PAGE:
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Submission + - Arduino in Spaaaaace! (

Lev Lafayette writes: New Scientist reports that ArduSat-1 and ArduSat-X, which run Arduino, were launched to the International Space Station (ISS) last week. Each of these mini satellite, packed full of devices is just 10 centimetres cubed and should arrive at the ISS on August 9.

The launch in part funded by a Kickstarter campaign, with backers buying time slots to run experiments; at a good price too. Program controls on the satellites for three days cost $125, or for a week for $250.

Chris Wake of NanoSatisfi, the San Francisco company that builds and operates the satellites, hopes that this is the beginning of a experimental community. "Five years out, we'd love to see 100, 150 of these up in the air, reaching half a million students."

Comment Missing yacht near Australia, father says (Score 1) 156

Personally, I think he's being optimistic.

I would *like* to be optimistic.

- - -
The father of an 18-year-old on board the missing American schooner Nina believes it may be just days from making port in Australia.

Ricky Wright's daughter, Danielle Wright, is one of seven people on board the 84-year-old wooden vessel, which was on its way to Australia from Opua in the Bay of Islands.

The crew have not been heard from since June 4, when Nina was about 370 nautical miles west-northwest New Zealand.

Mr Wright told news website KATC that he estimated Nina was currently just four or five days from making port in Australia.

He based this on a satellite phone message from the vessel which had only recently been received because it took weeks for the US government to authorise its release due to privacy laws.

The message said Nina had passed through two storms in early June and had damaged sails from high winds but was still making headway at 4 knots per hour.

"My prediction is they are making 3 knots, and the storm pushed them north of where they thought they would be," Mr Wright said.

"The main search area was south of where they are."

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Comment Examine Prior Successeful Examples (Score 1) 66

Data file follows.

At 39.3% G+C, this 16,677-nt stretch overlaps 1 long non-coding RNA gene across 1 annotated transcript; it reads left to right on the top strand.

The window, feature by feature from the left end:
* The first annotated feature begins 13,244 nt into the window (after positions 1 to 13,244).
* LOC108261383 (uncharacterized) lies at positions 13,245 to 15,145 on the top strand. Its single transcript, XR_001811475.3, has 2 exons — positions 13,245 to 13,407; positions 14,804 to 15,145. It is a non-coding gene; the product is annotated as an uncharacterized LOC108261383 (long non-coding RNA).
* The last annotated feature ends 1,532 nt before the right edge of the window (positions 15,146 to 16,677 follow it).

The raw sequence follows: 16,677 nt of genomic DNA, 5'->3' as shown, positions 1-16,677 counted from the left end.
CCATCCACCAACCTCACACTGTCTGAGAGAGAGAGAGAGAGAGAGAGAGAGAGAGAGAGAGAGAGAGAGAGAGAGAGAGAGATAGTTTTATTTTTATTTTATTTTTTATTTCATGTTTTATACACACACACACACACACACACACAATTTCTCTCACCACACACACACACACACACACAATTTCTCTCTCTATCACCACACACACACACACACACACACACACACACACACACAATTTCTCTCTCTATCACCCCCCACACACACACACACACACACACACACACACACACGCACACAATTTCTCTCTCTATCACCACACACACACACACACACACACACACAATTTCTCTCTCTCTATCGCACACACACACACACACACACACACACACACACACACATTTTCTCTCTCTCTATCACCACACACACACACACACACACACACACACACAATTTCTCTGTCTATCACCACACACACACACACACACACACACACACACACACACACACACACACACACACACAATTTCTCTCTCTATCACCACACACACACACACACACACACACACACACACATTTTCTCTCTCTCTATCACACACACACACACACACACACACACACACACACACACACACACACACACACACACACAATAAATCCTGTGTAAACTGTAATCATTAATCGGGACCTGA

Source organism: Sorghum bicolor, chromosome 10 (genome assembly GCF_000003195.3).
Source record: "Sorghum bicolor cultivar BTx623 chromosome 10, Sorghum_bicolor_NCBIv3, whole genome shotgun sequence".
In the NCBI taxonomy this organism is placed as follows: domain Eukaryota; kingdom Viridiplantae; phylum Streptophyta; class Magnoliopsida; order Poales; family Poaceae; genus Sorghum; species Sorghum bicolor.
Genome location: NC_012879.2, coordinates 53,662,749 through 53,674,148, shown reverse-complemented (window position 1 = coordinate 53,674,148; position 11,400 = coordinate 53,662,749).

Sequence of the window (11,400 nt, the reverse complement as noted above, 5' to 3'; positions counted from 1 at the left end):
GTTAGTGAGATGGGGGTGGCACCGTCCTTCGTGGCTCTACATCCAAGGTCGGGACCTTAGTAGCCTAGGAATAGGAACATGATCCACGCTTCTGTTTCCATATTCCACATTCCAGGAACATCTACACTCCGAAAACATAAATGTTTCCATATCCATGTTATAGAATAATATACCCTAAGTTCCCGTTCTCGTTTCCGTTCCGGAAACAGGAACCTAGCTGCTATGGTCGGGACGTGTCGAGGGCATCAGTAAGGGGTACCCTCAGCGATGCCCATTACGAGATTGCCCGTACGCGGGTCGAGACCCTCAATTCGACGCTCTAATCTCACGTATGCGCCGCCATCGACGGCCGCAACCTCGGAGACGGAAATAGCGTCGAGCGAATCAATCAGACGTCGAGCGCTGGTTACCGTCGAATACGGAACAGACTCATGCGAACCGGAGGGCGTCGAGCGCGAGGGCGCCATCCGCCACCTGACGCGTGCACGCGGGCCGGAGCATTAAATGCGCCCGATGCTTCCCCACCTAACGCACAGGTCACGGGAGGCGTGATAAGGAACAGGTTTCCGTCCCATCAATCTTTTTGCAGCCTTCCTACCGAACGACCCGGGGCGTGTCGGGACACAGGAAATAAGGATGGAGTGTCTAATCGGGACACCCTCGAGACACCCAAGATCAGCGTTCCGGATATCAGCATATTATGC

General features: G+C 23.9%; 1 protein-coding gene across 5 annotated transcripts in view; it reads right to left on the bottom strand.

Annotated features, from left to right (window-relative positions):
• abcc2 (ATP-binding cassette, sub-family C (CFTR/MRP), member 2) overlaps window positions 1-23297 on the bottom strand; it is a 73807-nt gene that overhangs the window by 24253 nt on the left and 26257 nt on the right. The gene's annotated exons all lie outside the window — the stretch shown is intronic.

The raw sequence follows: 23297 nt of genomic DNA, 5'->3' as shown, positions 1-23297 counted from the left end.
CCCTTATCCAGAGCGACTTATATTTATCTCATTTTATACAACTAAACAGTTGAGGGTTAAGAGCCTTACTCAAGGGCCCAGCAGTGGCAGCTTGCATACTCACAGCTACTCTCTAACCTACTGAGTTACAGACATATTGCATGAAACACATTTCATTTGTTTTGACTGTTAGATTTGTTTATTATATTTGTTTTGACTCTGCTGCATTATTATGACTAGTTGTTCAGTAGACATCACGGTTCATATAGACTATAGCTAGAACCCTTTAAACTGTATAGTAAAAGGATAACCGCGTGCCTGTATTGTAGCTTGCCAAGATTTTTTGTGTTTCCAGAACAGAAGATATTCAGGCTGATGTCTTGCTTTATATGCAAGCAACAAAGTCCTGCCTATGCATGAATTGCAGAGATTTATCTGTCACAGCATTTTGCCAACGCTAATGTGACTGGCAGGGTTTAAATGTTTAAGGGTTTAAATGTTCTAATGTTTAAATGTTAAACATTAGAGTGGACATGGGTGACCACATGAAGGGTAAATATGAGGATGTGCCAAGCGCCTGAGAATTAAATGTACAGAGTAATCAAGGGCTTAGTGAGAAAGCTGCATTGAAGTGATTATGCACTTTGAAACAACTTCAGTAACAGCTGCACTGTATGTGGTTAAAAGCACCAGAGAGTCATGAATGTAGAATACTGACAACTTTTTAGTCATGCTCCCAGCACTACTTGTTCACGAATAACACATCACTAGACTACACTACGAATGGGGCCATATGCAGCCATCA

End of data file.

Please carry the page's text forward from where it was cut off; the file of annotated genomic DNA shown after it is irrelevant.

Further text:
By way of introduction, I am the current President of Linux Users of Victoria (Australia). We have two meetings a month, a main meeting with two talks (nominally intermediate and advanced) and a beginners workshop. We usually organise Software Freedom Day (do this!), and install-fests and miniconferences in regional areas - so far we have chapters in Ballarat, Geelong, Shepparton, and more coming. We've been around since the early 90s and have around 1500 members.

From my experience in LUV and many other community groups there are two key things that keep a group going.

a) Leadership.

Somebody has to be a leader. Better still you can have multiple leaders and distribute tasks between them. Leaders are the people who will ensure that the meetings happen, that events are advertised and so forth. They are the public face of the organisation and they must work to improve the organisation every day. Leaders also must be very, very attentive to their membership. A leader cannot exist without followers. Always listen to what others want to see happen. If someone has an enthusiastic proposal, delegate authority and action to them and help achieve their goal. Also, leaders don't give up.

b) Community

A society survives because it generates a culture at a community locale (real, virtual, or both). What is the core ethos of your society? From what you've described, you need to need to both interest and differentiate from the existing computing groups. If they other computing groups are into mobile web there's not much to be gained on replicating that. I would suggest a key feature of Linux that has broad popular and technical appeal is the notion of software freedom. Make that your driving and motivating force. Even if it is three people sitting around a coffee table discussing the latest version of Firefox, the fact that they have come together in the name of the LUG to discuss a matter of common interest means that you have a group.

Provide leadership and ensure you have a community and everything else is detail. Also, feel free to contact me lev at levlafayette dot com for any further advice.

Comment Re:No (Score 3, Insightful) 388

There is a degree that this comment is fair however. With FOSS if there is a problem, the admin can fix it even if it is poorly written. So if the admin *doesn't* fix it, or *can't*, yes, they do have to shoulder that responsibility. With proprietary software however, the admin can't make these changes. So if the software is bad, even if the user knows what is wrong there is little that they can do. Ultimately it *is* bad software, because software that you can't fix is a damaged good.

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